Skin cancer

There are three major types of skin cancer.

For any questions:

  • Basal cell carcinoma is the most common and least dangerous type. It must still be treated quickly to prevent it from spreading. It most often appears on the face and neck, in the form of a small, firm, pink bump, a lesion that heals then reappears or a small, reddish dry patch.
  • Squamous cell carcinoma is the second most common type, and spreads more quickly than the first. It takes the form of a thick crusty reddish nodule, of bumps on the scalp or it may resemble warts.
  • Malignant melanoma is the least common but most serious. If detected early, it can be cured in over 90% of cases. However, if left untreated, it can spread into the deeper layers of the skin, and extend into the blood or lymph systems, resulting in death. To detect, apply the rule of ABCDE by monitoring any changes to a mole in terms of asymmetry, border, color, diameter (wider than 6 mm or ¼ inch) and evolution.


Early detection: the key to treating every type of cancer.


The Association of Quebec Dermatologists ruled unanimously in favor of screening for skin cancer, especially melanoma.


Skin cancer screening is performed by a general practitioner or family physician during the periodic examination. It consists of a visual examination of the skin. The physician pays particular attention to the backs of men 50 years and older and the lower limbs of women, since it is in these places that melanomas most often occur.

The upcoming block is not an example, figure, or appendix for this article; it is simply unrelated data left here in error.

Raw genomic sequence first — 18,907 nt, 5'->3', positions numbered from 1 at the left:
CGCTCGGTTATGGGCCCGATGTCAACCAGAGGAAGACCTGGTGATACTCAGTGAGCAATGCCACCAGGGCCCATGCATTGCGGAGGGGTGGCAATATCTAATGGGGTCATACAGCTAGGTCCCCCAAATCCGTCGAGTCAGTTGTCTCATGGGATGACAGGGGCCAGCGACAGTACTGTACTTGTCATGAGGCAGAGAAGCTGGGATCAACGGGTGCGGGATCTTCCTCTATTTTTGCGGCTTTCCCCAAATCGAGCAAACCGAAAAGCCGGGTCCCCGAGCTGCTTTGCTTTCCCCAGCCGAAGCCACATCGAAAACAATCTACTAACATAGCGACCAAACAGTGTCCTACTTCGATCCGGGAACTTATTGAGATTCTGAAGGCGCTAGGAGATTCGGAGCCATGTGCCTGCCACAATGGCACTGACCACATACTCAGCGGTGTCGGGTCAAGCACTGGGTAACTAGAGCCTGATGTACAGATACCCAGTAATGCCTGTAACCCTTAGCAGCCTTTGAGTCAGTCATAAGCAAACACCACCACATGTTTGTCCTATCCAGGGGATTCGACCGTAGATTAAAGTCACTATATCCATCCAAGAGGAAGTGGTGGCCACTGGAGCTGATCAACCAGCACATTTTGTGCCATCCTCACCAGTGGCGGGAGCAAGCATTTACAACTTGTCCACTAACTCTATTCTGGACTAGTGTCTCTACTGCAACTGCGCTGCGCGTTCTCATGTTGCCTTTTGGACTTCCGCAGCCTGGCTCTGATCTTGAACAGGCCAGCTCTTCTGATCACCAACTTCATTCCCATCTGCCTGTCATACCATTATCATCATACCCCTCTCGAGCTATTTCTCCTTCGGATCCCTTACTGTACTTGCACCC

This screening is particularly indicated for the following:

  • Blonde or red-haired people with blue eyes, or with freckles
  • People who have a personal or family history of melanoma and/or skin carcinoma
  • People who have evidence of damage caused by sun exposure or who had sunburns at a young age
  • People who have a large number of moles
  • People who are immunosuppressed (e.g. have had an organ transplant)
  • People who attend, or have attended, tanning salons or have had phototherapy treatment.


You can also examine your skin once a month using this simple, practical tool developed by the Canadian Dermatology Association.

Of course, to prevent skin cancer, you should ideally enjoy the sun only in moderation and with caution. It is recommended that you use a sunscreen with an SPF of 30 and above and carefully follow the directions on the product in order to ensure optimal benefit.

Sources :

  • Canadian Dermatology Association
  • Capital Santé, vol. 6, No. 8, June 2004, p. 19
  • The College of Family Physicians of Canada. Le cancer de la peau : pour protéger votre peau des effets nuisibles du soleil. 1997